Thursday, May 29, 2003

Commissioner's homework assignment 

OK, so what about this memo? James Lileks says it's not surprising, that journalists have a lot of unexamined biases and that editors tire of the battle after a bit. I think that's probably right, and makes journalists really no different from professors (and I suspect anyone else, but I'll stick to what I pretend to know.) There are literally hundreds of examples of faculty that don't understand how their words are seen as containing bias, as a cursory visit to will tell you. It sometimes goes further; for example, this particular comment in a rebuttal on NoIndoctrination.
I sometimes get such glib, knee-jerk patriotic "you hurt my feelings" reactions to my lectures. For many of my students, I am their first encounter with the stark reality of the world at large. I expect to be attacked by people whose reality has been largely formed thorough indoctrination into unchallenged patriotism, unexamined Christianity, and a general absence of understanding of world history, especially the role of multinational corporations and the U.S. military in neocolonial ventures. Yes, I do occasionally "soapbox" on topics involving our species' headlong plunge into self-destruction (after all, I do teach anthropology, the study of people). I am guilty of placing the Earth, all its living systems, and human well-being above corporate greed, national policy, hegemonic religion, and the "comfort level" of students in my class. For every "griper" like the one I am responding to on your site, I can furnish dozens of students whose lives have been empowered by my influence.
No, on second thought, perhaps it's worse in the professoriate.

To show it further, Mr. Commissioner, we should connect this to Mike Adams. Prof. Adams teaches at UNC-Wilmington, a place quite similar to SCSU. He performed an "experiment on diversity" by alternatively placing Clinton/Gore and Bush4Prez bumperstickers on his office door. Guess which one drew protest?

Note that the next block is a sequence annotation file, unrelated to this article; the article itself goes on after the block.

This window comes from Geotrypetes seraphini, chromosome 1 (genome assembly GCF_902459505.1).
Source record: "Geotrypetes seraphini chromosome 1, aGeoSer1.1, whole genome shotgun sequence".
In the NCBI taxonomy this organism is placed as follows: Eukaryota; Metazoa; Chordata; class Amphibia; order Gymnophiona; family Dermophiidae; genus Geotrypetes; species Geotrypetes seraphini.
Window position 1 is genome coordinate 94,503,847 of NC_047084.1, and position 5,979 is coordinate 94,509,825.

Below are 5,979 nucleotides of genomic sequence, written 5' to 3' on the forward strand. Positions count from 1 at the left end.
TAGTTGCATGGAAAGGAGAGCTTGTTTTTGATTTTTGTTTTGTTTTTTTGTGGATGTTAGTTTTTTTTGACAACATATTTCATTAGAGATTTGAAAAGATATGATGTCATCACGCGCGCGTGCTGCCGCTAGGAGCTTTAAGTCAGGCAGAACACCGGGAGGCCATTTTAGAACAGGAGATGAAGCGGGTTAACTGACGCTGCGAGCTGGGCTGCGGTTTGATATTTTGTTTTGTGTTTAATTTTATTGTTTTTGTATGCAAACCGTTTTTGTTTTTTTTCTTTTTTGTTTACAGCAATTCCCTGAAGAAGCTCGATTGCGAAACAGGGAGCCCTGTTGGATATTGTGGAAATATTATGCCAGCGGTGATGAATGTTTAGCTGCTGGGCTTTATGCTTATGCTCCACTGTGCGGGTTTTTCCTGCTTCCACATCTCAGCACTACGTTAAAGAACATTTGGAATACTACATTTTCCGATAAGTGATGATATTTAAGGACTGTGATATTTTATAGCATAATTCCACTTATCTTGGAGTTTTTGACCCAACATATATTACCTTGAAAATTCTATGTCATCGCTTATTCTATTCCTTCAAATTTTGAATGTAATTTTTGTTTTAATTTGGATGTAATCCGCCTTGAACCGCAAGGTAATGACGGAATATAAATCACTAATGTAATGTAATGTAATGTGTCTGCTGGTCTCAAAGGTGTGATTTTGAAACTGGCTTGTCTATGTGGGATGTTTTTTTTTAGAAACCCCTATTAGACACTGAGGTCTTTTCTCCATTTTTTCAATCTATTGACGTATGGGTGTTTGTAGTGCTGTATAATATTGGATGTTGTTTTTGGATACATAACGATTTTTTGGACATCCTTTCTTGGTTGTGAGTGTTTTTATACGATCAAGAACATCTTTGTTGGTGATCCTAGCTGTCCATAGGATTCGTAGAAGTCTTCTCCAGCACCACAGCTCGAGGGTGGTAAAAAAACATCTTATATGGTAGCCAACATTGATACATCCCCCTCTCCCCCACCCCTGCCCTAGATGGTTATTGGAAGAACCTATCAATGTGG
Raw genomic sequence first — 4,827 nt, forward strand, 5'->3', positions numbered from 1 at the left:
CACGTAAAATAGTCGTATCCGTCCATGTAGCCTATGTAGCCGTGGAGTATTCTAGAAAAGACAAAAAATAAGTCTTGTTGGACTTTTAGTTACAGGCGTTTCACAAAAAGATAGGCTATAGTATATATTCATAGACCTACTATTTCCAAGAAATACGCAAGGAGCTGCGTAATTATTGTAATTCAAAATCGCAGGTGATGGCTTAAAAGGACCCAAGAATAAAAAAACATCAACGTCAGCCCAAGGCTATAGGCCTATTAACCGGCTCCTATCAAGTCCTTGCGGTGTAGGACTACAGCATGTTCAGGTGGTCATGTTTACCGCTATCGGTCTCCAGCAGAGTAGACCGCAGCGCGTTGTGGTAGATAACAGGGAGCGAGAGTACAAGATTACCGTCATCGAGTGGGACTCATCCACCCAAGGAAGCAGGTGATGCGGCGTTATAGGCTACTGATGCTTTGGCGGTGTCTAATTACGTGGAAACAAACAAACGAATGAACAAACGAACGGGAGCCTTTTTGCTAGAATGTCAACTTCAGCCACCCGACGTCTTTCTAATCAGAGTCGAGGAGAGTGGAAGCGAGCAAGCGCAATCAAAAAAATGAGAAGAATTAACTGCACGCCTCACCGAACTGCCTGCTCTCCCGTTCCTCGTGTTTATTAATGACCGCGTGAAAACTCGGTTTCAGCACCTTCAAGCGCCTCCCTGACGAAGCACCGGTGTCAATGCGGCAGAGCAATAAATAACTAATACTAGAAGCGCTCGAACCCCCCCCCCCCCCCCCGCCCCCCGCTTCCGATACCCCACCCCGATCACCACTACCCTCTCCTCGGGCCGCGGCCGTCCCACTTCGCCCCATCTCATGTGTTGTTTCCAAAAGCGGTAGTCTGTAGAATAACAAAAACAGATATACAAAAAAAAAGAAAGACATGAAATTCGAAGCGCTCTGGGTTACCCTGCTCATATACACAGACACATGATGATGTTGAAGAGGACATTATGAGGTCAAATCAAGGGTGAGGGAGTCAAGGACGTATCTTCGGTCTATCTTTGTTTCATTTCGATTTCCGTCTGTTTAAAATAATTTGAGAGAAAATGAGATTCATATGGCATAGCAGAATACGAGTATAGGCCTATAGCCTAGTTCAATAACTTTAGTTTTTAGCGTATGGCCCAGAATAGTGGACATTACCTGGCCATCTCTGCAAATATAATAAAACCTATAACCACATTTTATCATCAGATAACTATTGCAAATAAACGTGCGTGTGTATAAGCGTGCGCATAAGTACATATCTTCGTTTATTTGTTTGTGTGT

Lileks' shrug reminded me of Erin O'Connor's observation in the Adams case

A recurring question posted by commenters on this site centers on the problem of what, if anything, can be done to rescue American higher education from its rapid descent into politicized vacuity. Some say abolish tenure, some say abolish second- and third-rate colleges, some say abolish racial and gender preferences, some say defend the First Amendment. All are, in my opinion, necessary; none, in my opinion, addresses more than a tiny corner of the larger mess. I don't have answers, but I have long noted with frustration that those who do, or think they do, ... don't seem to be able to attract the sort of audience the issue ought to attract. ...they are either hysterically shrill and humorless or ploddingly dull and humorless. Either way, the writing isn't terribly lively; either way, the authors miss the opportunity to use the galvanizing power of humor to reach readers and to bring those readers together in a shared, ultimately non-partisan, sense of purpose.
I don't know about this; perhaps it's because he's preaching to the choir, but I wouldn't call Thomas Sowell either shrill or dull. And when you attempt to be humorous in direct debate with those with whom you disagree, they try to shut down debate or institute other ridiculous rules. As our own Jack has observed, for every Mike Adams, there are several hundred others whispering behind closed doors, in fear of being found out to disagree with the collectivist paradigm that grips our campuses.

It would come as no surprise to me if we found out somehow that dozens of editors have the same thoughts John Carroll expressed but lived in fear of having a memo published as his has now been. It would also be no surprise if he's now vilified "to discourage the others." (See Eric Alterman on Bernard Goldberg, e.g.)